Please take a cappings scrapper and open up drone brood in both hives and report back with your findings.Crazy Roland
    Roland
    I find it adequate to use a sticky board to evaluate mite counts in my two hives (permitted in SM). Since, the count is stable for the large hive for the 10 months, I feel there is no need to do more invasive counting - it would not change the picture to me. As for small hive - I attribute low counts to recent dramatic swarm, when literally 75% of colony left... My current theory is that the mite count is composed from "mites per bee"; bee's "cleaning efficiency" coefficient; screen efficiency (% mites catch by sticky board) and probably few more factors. Assuming that "cleaning efficiency" and screen factor are constant, than, mite count will increase if (a) population of bees increased and/or (b) "mites per bee" increased. Thus, we need to watch both: bees count and mites count. If bees count decreases and mite count increases - this would be very alarming signal to me - reason, to do a deep inspection. Since, in my large hive, bees number increases and mite count is stable, it actually means (if my theory is correct) that number of mites per bee is decreasing, which is good. Since, I permitted to have only two hives, the management is different from "classical" approach. I am practicing a natural beekeeping.

    By the way, alcohol mite count (1/2 cup of bees) is normalized to amount of bees, 1/2 cup. This is probably most accurate method. Also, in bee class, they told us that on the frame if you actually do see a single bee with mite attached - this is sign of very serious infestation. It corresponds to 10-15 mites in alcohol test (we did a comparison).
    Sergey
    Last edited by cerezha; 07-20-2012 at 09:48 PM.

  16. #16
    Join Date
    Apr 2012
    Location
    Baytown, TX., USA.
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    651

    Default Re: Survivor bees vs regular stock adn mite counts

    Roland, Good post. Info I can use. I think I will use the alcohol method. Will need to read up a bit, not sure what bees to take old or new.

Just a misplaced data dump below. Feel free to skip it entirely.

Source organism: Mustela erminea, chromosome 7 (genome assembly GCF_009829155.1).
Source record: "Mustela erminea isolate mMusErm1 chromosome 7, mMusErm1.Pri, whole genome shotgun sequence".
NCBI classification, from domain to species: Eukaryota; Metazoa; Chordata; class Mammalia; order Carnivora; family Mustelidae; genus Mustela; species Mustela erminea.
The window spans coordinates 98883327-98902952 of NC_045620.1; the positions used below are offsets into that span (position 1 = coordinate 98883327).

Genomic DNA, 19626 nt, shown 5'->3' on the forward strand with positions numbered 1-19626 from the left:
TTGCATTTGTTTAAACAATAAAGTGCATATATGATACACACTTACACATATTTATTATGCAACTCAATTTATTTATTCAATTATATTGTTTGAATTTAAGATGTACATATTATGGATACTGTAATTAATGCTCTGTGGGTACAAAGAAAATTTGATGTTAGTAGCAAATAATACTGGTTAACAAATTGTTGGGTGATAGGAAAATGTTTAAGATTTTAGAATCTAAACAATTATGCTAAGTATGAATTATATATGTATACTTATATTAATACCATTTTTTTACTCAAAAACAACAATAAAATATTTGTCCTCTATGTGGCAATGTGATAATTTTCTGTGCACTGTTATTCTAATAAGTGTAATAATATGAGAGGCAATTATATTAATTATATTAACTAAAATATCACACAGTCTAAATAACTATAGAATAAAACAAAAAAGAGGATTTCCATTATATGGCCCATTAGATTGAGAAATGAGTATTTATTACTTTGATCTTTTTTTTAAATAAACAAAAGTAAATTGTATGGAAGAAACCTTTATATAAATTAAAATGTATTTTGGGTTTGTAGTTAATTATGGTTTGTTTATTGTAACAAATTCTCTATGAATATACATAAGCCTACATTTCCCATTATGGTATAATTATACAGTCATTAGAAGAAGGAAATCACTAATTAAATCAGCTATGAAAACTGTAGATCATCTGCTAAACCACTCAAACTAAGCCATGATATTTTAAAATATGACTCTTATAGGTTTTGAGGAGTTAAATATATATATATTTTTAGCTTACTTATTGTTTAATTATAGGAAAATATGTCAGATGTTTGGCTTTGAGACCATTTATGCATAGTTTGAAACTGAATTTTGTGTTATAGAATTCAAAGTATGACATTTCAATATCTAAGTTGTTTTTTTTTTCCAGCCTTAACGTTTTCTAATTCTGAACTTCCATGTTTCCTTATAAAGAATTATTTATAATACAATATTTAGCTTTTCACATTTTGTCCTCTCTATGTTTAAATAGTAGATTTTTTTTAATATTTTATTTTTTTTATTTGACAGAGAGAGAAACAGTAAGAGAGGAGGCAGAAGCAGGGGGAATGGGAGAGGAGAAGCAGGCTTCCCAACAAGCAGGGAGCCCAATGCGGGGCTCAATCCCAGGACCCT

17. #17
    Join Date
    Dec 2008
    Location
    Menomonee Falls, Wis.
    Posts
    2,674

    Default Re: Survivor bees vs regular stock adn mite counts

    I find it adequate to use a sticky board to evaluate mite counts in my two hives

    And I don't, which is why I asked for a drone brood report. I do not care how many mites are dying, I care how many mites are being born.

    Cerezha wrote:

    I am practicing a natural beekeeping.

    SO naturally you will have mites? Or are natural mites better?

    Crazy Roland

  18. #18

    Default Re: Survivor bees vs regular stock adn mite counts

    Quote Originally Posted by whalers View Post
    Question - Since survivor bees are supposed to be better at cleaning themselves of mites, would it make sense that a mite count for them would be higher than for non-survivor bees?
    Just to add another angle to the issue of bee grooming;
    Neonicotinoids interfere with grooming behaviour in honey bees

  19. #19
    Join Date
    Jul 2009
    Location
    Chippew County, WI, USA
    Posts
    650

    Default Re: Survivor bees vs regular stock adn mite counts

    "Since survivor bees are supposed to be better at cleaning themselves of mites, would it make sense that a mite count for them would be higher than for non-survivor bees"

    Only if you have two colonies with the same mite infestation, then yes, a more aggressive grooming colony would have a higher mite count.

    Whalers, dont that this the wrong way ok because this statement is not directed to you. Any experience beek with a few years experience knows and will expect a higher mite load in a colony stared from a nucleus colony than a package! In fact I would expect exactly what you are reporting. Why? Because the nucleus colony had brood and therefore it easily had 3 times the mite load from the moment you installed it into a hive. The package only had varroa that hitched a ride on the bees, wile the Nucleus had hitch hikers, and a generation of reproducing varroa mites.

    If you want to understand and compare mite loads accurately between two colonies then you need to take a capping scratcher and pull drone brood to see how many varroa per Drone pupa you find. Otherwise the only thing you are doing adequately with a sticky board or mite drop is forming wild theory about survivor bees versus normal bees.

  20. #20
    Join Date
    Dec 2005
    Location
    Brasher Falls, NY, USA
    Posts
    26,804

    Default Re: Survivor bees vs regular stock adn mite counts

    Or you could say that mite drops only tell you how many dead mites there are, not how many live mites there might be. ot having much experience w/ sticky boards, recently, I tend to prefer ether rolls as an indicator of mite counts in a hive.

    My sticky board experience is 25 years old when we used sticky boards to see how much mite kill occured in the first 24 hours after the application of Apistan Strips. Maybe we should have had sticky boards in the same hives the previous 24 hours to be able to tell natural mite drop, but we didn't.

    What was amazng to me was the amount of mite kill which occured in the first hour, from the time we installed the first sticky board and strip in the first colony, finished applying strips to the rest of the yd and then checked the first stickyboard for our own curiosity. Amzing amount of kill.

    In any one mite control application, most of the kill occurs in the first 24 hours or so.
    Mark Berninghausen "That which works, persists."